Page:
Off-Road Cyclists Bring Panache and New Skills to WorldTour Roads

By Siegfried Mortkowitz

There was an exceptional moment in Mathieu van der Poel’s superb ride to victory in this year’s UCI World Championship Road Race: he crashed. He was riding on his own, well ahead of his pursuers, Wout van Aert, Tadej Pogačar and Mads Pedersen, when he lost control of his bike on the rain-slick road surface as he leaned into one of the many sharp curves on the difficult course in Glasgow. The reason this event was unusual is that van der Poel almost never crashes on the road because of his superior road-handling skills, which he honed in off-road cycling.

The first cyclist ever to hold the world championship in both cyclocross and road racing, van der Poel is one of a new breed of cyclists – which includes van Aert and Tom Pidcock – who came to road racing with special skills developed while riding in off-road disciplines, such as cyclocross and mountain bike cross-country (MTB XC). They are all superb bike-handlers because off-road cycling requires more extreme manoeuvres to navigate rough, irregular terrain such as rockparks and exposed tree roots than do road courses; if you can ride over large rocks, broken ground and deep mud at speed without crashing, then you will know how to ride safely on wet asphalt or cobblestones. Ironically, the skill that failed van der Poel when he crashed was also largely responsible for his victory because all those sharp curves in Glasgow perfectly suited an accomplished off-road rider.

Off-road cycling also makes you tough and resourceful just because stuff happens when riding fast over challenging obstacles. Van der Poel illustrated that when he picked himself up in Glasgow, got back on the bike and, after repairing his shoes while riding, went full gas to the finish line. The bike-handling skills van der Poel learned in cyclocross were also essential when he rode leadout for teammate Jasper Philipsen’s bunch sprints in this year’s Tour de France, helping him to his Škoda Green Jersey victory. The ability to manoeuvre a bicycle at high speed is also invaluable in descending. Tour de France connoisseurs are still talking about Pidcock’s remarkable descent on stage 12 of last year’s Tour, which was the springboard for his stage victory on the Alpe d’Huez. Pidcock won the 2022 cyclocross world championship and is the defending Olympics MTB XC champion.

Jasper Philipsen
Van der Poel’s bike-handling skills helped Philipsen secure his Škoda Green Jersey victory in the Tour de France. © Profimedia

Bike handling is also important when riding over those rough Flemish cobblestones in spring. Van der Poel has won eight spring Classics, including Milan–San Remo and Paris–Roubaix this year. Van Aert – who has won four cyclocross world championships, including the Under 23 in 2014 – has also won eight Classics, as well as nine Tour de France stages. Pidcock is 24 and has been road racing for only three years. But his 2022 Tour stage victory (thanks to that dazzling descent) and this year’s impressive victory in the Strade Bianche suggest that he has a bright future on the road, which led his team, Ineos Grenadiers, to choose him as one of their riders for the yellow jersey in the 2023 Tour. However, off-road cyclists do not necessarily make yellow jersey winners. Pidcock finished 13th, nearly 48 minutes behind Vingegaard. But because of their unique skillset, they are instead excellent and invaluable all-rounders, the perfect team players, able to jump into practically any required role during a Grand Tour.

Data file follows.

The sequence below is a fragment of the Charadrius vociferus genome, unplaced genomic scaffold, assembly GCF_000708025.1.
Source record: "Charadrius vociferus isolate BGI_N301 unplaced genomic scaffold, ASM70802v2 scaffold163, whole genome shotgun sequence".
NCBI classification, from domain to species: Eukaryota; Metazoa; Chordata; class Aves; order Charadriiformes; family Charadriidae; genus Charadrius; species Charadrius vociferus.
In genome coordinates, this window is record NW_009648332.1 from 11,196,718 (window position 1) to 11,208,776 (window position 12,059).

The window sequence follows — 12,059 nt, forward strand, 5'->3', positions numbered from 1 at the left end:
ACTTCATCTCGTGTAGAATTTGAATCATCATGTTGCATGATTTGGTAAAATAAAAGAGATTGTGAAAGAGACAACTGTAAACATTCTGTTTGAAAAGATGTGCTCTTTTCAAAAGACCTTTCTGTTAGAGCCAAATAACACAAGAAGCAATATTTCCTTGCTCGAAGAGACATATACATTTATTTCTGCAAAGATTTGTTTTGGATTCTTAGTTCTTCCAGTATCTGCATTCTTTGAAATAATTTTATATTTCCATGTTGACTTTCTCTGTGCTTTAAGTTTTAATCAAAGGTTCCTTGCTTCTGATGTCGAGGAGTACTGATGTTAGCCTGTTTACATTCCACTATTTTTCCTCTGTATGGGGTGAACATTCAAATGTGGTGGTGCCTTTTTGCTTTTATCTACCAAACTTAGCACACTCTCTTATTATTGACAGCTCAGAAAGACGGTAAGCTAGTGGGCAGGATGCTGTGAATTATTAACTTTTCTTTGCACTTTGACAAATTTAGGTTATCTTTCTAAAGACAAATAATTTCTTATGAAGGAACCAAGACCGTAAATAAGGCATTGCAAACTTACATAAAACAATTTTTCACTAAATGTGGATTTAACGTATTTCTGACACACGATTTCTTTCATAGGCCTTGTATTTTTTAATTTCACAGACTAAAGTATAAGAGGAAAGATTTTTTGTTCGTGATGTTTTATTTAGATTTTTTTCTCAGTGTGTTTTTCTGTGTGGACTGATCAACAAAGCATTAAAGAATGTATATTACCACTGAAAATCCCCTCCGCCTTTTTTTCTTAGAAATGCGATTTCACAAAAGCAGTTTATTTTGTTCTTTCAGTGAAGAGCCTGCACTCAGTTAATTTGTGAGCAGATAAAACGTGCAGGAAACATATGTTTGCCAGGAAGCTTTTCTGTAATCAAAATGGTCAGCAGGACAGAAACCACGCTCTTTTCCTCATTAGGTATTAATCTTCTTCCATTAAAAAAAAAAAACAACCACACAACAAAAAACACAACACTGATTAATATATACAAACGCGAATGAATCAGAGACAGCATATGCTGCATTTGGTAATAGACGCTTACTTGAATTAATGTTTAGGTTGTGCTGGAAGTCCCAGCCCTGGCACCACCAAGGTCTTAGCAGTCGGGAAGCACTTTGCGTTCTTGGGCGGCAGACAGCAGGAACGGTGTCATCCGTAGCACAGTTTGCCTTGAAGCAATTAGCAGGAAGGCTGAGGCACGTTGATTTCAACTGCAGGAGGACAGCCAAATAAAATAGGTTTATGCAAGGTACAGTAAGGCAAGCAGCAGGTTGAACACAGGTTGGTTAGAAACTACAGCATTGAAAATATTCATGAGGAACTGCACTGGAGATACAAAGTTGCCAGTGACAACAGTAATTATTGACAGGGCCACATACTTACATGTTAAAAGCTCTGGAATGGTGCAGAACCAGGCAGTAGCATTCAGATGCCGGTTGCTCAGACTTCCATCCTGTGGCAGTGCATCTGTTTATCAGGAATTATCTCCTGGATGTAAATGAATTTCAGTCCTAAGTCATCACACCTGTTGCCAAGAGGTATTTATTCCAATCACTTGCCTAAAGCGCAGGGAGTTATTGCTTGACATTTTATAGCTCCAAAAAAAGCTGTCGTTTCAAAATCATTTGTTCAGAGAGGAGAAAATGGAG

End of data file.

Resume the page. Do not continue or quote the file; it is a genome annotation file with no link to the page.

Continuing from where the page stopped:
The unique skillset off-road cyclists bring to road racing makes them very versatile. Van Aert is a perfect example. Last year, he won the Tour de France Škoda Green Jersey while helping Jumbo-Visma teammate Jonas Vingegaard win the yellow jersey by pulling him up difficult climbs at critical stages of the race; in this year’s Tour, he was prominent in numerous long-distance breakaways on long mountain stages before again helping Vingegaard on important climbs, while also trying to win a bunch sprint or two.

Riding off-road also enables riders to pump the pedals at a high cadence because low gearing often requires them to ride at high RPMs to reach high speeds on the flats. On stage 11 in last year’s Tour de France, from Morzine to Megève, Pidcock reached an impressive 200 RPM. In addition, more than 80% of mountain bike races lasting about 2 hours are spent riding above an athlete’s lactate threshold, which is linked to their anaerobic threshold, meaning that they are almost constantly riding at their limit or beyond. That makes the off-road rider generally more capable of enduring long spells of intense cycling than a cyclist who has only raced on roads. And it makes them more able to recover quickly from high-intensity riding. A prime illustration of that was van Aert in this year’s Tour: one day he nearly fell from his bike from exhaustion, the next day he was again leading a breakaway over the mountains.

Van der Poel and Pidcock are scheduled to ride in the MTB XC Olympics world championship on August 12. Another rider set to participate in that competition is the retiring road racer, and seven-time Tour de France Škoda Green Jersey winner, Peter Sagan. While it is relatively straightforward to move from off-road to road, going the other way may be problematic. Not that Sagan is without off-road experience. In 2008, the year before he became a road racer, he was the Junior World and European MTB champion and finished second in the Cyclocross Junior World Championships. And he must certainly have worked hard to retain those off-road skills over the years. Still, it’s one thing to train and another to compete at the highest level in such a difficult and taxing discipline. But, hey, it’s Peter Sagan.